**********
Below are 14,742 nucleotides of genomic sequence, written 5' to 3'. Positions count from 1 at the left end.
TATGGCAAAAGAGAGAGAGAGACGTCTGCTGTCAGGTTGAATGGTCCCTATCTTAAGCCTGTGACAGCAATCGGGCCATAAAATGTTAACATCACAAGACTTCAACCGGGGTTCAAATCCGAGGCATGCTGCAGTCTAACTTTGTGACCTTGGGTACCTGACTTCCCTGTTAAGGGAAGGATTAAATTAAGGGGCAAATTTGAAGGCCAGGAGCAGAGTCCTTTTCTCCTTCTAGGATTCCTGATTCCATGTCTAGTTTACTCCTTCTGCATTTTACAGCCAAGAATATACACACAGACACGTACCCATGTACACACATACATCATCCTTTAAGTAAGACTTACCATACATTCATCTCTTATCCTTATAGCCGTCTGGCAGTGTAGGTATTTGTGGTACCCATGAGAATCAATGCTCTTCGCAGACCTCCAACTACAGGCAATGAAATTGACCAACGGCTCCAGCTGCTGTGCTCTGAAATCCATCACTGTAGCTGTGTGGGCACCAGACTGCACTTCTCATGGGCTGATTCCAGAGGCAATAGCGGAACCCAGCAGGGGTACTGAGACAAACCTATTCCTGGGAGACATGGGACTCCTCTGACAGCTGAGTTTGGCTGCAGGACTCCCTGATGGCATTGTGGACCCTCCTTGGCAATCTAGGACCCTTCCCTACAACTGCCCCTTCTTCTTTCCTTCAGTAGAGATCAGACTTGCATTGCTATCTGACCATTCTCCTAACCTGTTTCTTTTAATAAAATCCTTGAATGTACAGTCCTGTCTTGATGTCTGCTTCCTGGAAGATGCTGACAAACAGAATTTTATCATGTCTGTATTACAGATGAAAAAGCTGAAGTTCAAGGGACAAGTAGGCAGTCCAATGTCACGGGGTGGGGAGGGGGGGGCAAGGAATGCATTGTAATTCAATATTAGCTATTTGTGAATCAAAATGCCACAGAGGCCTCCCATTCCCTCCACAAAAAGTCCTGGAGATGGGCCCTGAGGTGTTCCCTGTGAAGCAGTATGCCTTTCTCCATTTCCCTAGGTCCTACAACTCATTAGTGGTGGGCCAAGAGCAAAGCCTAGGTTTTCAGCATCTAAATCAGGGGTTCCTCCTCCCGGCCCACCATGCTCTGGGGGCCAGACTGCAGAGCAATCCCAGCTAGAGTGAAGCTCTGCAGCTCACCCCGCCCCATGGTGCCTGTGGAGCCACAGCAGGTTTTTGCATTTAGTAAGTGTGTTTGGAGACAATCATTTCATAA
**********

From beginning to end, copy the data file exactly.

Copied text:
Below are 14,742 nucleotides of genomic sequence, written 5' to 3'. Positions count from 1 at the left end.
TATGGCAAAAGAGAGAGAGAGACGTCTGCTGTCAGGTTGAATGGTCCCTATCTTAAGCCTGTGACAGCAATCGGGCCATAAAATGTTAACATCACAAGACTTCAACCGGGGTTCAAATCCGAGGCATGCTGCAGTCTAACTTTGTGACCTTGGGTACCTGACTTCCCTGTTAAGGGAAGGATTAAATTAAGGGGCAAATTTGAAGGCCAGGAGCAGAGTCCTTTTCTCCTTCTAGGATTCCTGATTCCATGTCTAGTTTACTCCTTCTGCATTTTACAGCCAAGAATATACACACAGACACGTACCCATGTACACACATACATCATCCTTTAAGTAAGACTTACCATACATTCATCTCTTATCCTTATAGCCGTCTGGCAGTGTAGGTATTTGTGGTACCCATGAGAATCAATGCTCTTCGCAGACCTCCAACTACAGGCAATGAAATTGACCAACGGCTCCAGCTGCTGTGCTCTGAAATCCATCACTGTAGCTGTGTGGGCACCAGACTGCACTTCTCATGGGCTGATTCCAGAGGCAATAGCGGAACCCAGCAGGGGTACTGAGACAAACCTATTCCTGGGAGACATGGGACTCCTCTGACAGCTGAGTTTGGCTGCAGGACTCCCTGATGGCATTGTGGACCCTCCTTGGCAATCTAGGACCCTTCCCTACAACTGCCCCTTCTTCTTTCCTTCAGTAGAGATCAGACTTGCATTGCTATCTGACCATTCTCCTAACCTGTTTCTTTTAATAAAATCCTTGAATGTACAGTCCTGTCTTGATGTCTGCTTCCTGGAAGATGCTGACAAACAGAATTTTATCATGTCTGTATTACAGATGAAAAAGCTGAAGTTCAAGGGACAAGTAGGCAGTCCAATGTCACGGGGTGGGGAGGGGGGGGCAAGGAATGCATTGTAATTCAATATTAGCTATTTGTGAATCAAAATGCCACAGAGGCCTCCCATTCCCTCCACAAAAAGTCCTGGAGATGGGCCCTGAGGTGTTCCCTGTGAAGCAGTATGCCTTTCTCCATTTCCCTAGGTCCTACAACTCATTAGTGGTGGGCCAAGAGCAAAGCCTAGGTTTTCAGCATCTAAATCAGGGGTTCCTCCTCCCGGCCCACCATGCTCTGGGGGCCAGACTGCAGAGCAATCCCAGCTAGAGTGAAGCTCTGCAGCTCACCCCGCCCCATGGTGCCTGTGGAGCCACAGCAGGTTTTTGCATTTAGTAAGTGTGTTTGGAGACAATCATTTCATAA